Jason Allen—A Meditation on Fire
Southeast Missouri State University Press, 2016
Page Length: 71
Poems of Survival: A Review of Jason Allen’s A Meditation on Fire
Jason Allen’s debut full-length collection of poems, A Meditation on Fire, reminds me of what remains in a boxing ring after the final round. The poems spin tales of mental and physical bruises, blood, scars, and shadowboxing. Yet, even in the most confessional, sobering work, poems that speak to addiction and sobriety, the book is not without its humor and salvation.
Several of the poems are so visceral that we feel what the speaker feels as we thumb through the collection. The opening poem, “Blues Before Sunrise,” for instance, loosely plays with the blues form, namely the repetition, not the rhyme scheme and meter, to give us insight into the speaker’s troubled mind, as he listens to Muddy Waters.
I’ve got nothing
to do but listen to the rain
while a dead man named Muddy
sings the blues inside my skull
Immediately, within the short, unrhymed, four-line stanza, the poet does much to establish the mood. There is the physical aspect of the rain, but there is also the haunting quality of the music, which pounds the speaker’s skull like rain to pavement. The rest of the poem takes the reader for quite a ride, with images of a burned-up couch, a rusty canteen, a one-eyed mutt with ribs showing, and vials crushed beneath the speaker’s boots. The imagery does much to set the tone and drop the reader into an uneasy setting. By the end, the speaker states he will leave as soon as he is allowed to leave and he has been waiting for a midnight train. The rest of the collection is a journey of sorts, through drug houses, family memories, and ultimately, sobriety and newfound love.
Much of the book also addresses father/son relationships. “Gunmetal Blue” is sorrowful in its opening, set in the late fall, when the trees are bare and scrape against the speaker’s window, but the poem shifts midway from the image of the outside world to a dream in which the speaker is seated at a bar with his father, making apologies for pulling splinters out of his hand, perhaps after a fight. He is even sorry for forgetting his father’s face. Despite the complicated history, however, the speaker concludes with the powerful declaration, “I’m not one bit sorry/to have survived.”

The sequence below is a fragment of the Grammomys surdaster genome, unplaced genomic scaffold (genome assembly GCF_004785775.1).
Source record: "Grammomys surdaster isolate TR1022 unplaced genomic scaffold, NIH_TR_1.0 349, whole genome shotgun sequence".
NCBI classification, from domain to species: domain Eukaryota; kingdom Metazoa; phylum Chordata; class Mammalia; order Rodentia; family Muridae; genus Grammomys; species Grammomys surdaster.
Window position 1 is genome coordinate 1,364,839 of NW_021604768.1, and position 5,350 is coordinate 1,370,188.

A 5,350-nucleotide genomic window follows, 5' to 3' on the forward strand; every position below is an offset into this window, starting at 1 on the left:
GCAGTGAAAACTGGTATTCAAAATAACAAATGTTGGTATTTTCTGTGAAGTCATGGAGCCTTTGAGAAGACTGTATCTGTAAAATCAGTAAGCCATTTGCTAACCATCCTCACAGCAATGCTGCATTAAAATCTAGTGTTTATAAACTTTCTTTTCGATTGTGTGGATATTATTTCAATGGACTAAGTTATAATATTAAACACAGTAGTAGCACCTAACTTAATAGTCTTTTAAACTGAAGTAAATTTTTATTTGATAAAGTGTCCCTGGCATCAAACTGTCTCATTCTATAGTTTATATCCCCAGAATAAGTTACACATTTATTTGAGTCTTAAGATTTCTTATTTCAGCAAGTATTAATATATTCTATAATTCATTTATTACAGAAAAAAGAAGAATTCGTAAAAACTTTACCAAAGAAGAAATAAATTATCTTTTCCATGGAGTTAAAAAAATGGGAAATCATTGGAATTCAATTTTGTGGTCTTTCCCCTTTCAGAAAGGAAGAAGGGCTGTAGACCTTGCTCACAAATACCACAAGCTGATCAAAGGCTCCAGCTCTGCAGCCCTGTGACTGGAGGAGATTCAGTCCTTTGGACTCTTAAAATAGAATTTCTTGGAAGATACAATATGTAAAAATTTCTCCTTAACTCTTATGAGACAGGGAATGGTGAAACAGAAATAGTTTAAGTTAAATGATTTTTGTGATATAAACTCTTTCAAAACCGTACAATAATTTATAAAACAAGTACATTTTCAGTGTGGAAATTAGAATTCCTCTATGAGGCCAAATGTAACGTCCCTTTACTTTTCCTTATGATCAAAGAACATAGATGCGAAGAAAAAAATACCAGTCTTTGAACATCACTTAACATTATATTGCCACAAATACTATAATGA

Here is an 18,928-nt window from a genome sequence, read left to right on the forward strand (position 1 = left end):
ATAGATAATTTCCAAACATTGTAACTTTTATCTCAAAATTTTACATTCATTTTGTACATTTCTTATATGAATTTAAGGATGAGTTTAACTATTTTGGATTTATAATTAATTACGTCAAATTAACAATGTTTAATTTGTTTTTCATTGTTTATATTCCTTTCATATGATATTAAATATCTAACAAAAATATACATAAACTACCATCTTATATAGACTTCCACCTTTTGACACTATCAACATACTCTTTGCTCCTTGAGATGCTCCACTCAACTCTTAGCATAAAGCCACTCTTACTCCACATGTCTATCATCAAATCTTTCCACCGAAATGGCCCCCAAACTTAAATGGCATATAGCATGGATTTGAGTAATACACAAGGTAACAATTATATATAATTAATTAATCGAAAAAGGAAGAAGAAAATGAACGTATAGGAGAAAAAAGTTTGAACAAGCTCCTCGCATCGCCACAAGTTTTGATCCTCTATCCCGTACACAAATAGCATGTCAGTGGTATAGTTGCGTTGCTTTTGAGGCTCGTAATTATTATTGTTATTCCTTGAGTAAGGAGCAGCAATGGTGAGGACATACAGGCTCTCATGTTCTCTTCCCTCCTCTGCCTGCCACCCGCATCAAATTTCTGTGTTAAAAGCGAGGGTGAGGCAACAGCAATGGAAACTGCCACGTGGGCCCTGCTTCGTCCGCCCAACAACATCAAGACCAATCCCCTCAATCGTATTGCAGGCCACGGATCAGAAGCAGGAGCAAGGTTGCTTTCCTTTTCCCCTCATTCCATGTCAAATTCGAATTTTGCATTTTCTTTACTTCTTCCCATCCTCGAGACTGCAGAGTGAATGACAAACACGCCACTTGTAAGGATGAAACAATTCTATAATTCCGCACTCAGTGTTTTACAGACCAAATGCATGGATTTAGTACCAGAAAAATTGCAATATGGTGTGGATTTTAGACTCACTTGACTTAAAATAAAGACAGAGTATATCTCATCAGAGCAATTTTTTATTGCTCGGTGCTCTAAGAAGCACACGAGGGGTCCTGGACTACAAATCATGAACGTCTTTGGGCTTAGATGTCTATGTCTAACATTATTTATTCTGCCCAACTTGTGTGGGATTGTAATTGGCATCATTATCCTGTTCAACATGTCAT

There is another thread that runs through the collection: the idea of prayer and meditation as a means of salvation. To be clear, none of the poems in the collection are religious, but they do find salvation, either in love or through thankfulness. The way Allen uses repetition throughout the book also resembles the act of prayer. “Angels at Dawn” is another poem set in winter, but it is about overcoming winter, a metaphor for overcoming addiction and other life struggles. Like other poems, the opening stanza immediately establishes a clear, concrete setting:
This winter I feel lucky
to have survived
the thousands of miles
of white knuckles on the wheel
the bald tires on snow and ice.
A few stanzas later, however, the speaker confesses:
This winter I may have died
but for a moment I am at peace
weightless in this montage—
her sleeping face
the falling snow
the shopping cart man
to angels at dawn
the morning light
against the frost
on my neighbor’s
stained glass window
the feel of her hand
as she tows the dream-line
and sleepily says goodbye.
In the hands of a less careful poet, the poems of survival and prayer in A Meditation on Fire would not have worked, but Allen is able to mine personal memory without being sentimental. He also constructs vivid images so that we are there with him during his childhood, as he gets in fights with neighborhood boys. We are there in the punk houses, as Black Flag songs blast from the radio, and we are there when the speaker feels the warm breath of a lover against his cheek. A Meditation on Fire is a fine celebration of life and personal triumph.